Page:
Iraq's prime minister starts process to boot out US troops after airstrike kills militia leader

The prime minister said the U.S.-led coalition forces, which are dedicated to preventing the resurgence of ISIS, must leave "after the justifications for its existence have ended."

Published: January 8, 2024 10:19am

Updated: January 8, 2024 10:22am

Iraq is starting the process to kick the U.S.-led international military coalition forces out of the country, Iraqi Prime Minister Mohammed Shia al-Sudani's office said after an American airstrike in the capital of Baghdad killed a high-ranking leader of a U.S.-designated terror group.

The Iraqi government is organizing a "bilateral committee to make arrangements to permanently end the presence of international coalition forces in Iraq," the prime minister's office said Friday, as translated. The office was relaying highlights from al-Sudani's speech that he gave on the fourth anniversary of the U.S. airstrike that killed Iranian military commander Qassem Soleimani in Iraq.

The U.S. has about 2,500 troops stationed in Iraq to assist local forces in preventing the Islamic State from resurging after the organization seized large parts of Iraq and Syria in 2014.

During his speech, al-Sudani said he is committed to "ending the existence of the international coalition after the justifications for its existence have ended."

Al-Sudani also said the "heinous" U.S. strike that killed Soleimani also killed Iraqi military commanders Jamal Jaafar Al Ibrahim and Abu Mahdi Al-Muhandis of the Popular Mobilization Force, a group of militias that Iraq's military nominally controls.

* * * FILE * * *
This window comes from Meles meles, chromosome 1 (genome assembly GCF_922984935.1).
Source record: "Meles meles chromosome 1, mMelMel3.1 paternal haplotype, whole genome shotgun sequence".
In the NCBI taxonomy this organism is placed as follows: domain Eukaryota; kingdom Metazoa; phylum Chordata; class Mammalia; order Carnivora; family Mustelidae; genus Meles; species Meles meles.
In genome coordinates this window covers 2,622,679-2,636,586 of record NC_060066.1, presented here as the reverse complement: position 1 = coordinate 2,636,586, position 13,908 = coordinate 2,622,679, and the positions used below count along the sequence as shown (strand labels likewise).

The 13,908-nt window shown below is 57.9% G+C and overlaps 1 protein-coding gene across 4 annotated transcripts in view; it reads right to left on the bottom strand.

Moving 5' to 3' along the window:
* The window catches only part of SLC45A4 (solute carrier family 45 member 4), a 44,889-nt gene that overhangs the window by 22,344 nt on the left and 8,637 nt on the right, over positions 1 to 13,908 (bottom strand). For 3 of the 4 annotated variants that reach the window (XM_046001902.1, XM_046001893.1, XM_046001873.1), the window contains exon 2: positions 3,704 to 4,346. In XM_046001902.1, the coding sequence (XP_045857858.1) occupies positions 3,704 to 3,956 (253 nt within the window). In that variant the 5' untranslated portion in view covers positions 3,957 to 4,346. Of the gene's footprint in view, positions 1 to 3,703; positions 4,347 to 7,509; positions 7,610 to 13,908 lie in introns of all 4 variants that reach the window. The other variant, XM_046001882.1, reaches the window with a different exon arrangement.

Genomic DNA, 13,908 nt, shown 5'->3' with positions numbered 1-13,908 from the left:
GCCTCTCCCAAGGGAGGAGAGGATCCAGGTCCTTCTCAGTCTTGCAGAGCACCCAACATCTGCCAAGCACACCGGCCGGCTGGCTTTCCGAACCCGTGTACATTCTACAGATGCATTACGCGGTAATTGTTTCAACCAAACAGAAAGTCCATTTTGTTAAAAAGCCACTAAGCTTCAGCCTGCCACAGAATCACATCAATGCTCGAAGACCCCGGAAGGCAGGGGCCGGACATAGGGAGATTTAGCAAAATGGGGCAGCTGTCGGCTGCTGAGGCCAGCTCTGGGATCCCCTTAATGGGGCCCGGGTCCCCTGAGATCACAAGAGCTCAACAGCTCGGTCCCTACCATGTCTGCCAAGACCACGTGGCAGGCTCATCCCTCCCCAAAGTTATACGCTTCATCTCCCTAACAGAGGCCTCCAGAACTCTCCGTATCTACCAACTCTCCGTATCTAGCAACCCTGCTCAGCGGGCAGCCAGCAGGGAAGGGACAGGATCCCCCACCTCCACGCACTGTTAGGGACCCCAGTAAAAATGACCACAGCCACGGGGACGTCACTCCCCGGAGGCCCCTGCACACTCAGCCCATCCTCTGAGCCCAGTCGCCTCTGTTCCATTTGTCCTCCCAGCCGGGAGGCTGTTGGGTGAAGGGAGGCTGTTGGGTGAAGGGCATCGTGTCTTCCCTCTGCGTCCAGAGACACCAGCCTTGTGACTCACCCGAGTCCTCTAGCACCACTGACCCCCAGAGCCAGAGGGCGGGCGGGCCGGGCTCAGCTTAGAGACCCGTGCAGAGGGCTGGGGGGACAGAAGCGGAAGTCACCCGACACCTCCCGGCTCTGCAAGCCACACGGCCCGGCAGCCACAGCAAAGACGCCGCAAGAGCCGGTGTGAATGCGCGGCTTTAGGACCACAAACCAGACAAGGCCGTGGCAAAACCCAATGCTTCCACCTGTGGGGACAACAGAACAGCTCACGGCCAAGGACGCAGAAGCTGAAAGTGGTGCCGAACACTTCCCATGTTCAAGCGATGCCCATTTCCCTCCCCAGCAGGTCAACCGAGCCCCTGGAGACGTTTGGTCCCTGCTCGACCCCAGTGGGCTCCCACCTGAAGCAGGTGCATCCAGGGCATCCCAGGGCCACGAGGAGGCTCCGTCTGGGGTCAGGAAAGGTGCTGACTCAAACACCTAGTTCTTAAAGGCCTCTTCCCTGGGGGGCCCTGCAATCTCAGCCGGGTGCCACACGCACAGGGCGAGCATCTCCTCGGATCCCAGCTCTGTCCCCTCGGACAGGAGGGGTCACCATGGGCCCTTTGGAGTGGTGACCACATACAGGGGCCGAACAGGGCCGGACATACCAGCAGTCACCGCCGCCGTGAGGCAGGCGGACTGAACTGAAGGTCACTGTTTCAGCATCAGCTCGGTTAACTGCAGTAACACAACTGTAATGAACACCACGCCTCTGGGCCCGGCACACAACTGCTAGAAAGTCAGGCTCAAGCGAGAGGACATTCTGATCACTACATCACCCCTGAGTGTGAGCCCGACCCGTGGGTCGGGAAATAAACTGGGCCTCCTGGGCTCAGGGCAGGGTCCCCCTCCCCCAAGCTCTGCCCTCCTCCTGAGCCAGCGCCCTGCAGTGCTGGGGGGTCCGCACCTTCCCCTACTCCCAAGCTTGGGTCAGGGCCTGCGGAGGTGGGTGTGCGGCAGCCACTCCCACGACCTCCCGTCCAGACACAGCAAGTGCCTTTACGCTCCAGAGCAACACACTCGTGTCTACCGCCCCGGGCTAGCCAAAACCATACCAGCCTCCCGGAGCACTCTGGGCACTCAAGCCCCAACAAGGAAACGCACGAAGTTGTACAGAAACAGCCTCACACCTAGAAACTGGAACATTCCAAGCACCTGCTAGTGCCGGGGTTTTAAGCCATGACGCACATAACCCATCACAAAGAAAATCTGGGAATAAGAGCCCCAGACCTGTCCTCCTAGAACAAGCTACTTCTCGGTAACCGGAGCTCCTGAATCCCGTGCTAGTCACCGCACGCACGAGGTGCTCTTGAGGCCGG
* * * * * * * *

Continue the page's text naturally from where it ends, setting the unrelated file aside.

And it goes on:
Last week, Popular Mobilization Force leader Mushtaq Taleb al-Saidi died when a U.S. airstrike hit a car carrying him and othermembers of Harakat al-Nujaba, a militia that the U.S. has designated as a terror group.

Additionally, al-Sudani said that the Popular Mobilization forces are an "integral part" of Iraq's armed forces, and "no one can infringe on Iraq’s sovereignty."

He also said the security situation in the country has been particularly tense since Oct. 7, 2023, when Hamas invaded Israel, killing about 1,200 people and kidnapping 240 others. "The continuation of brutal practices in Gaza will have serious repercussions on the region and the world," al-Sudani warned. 

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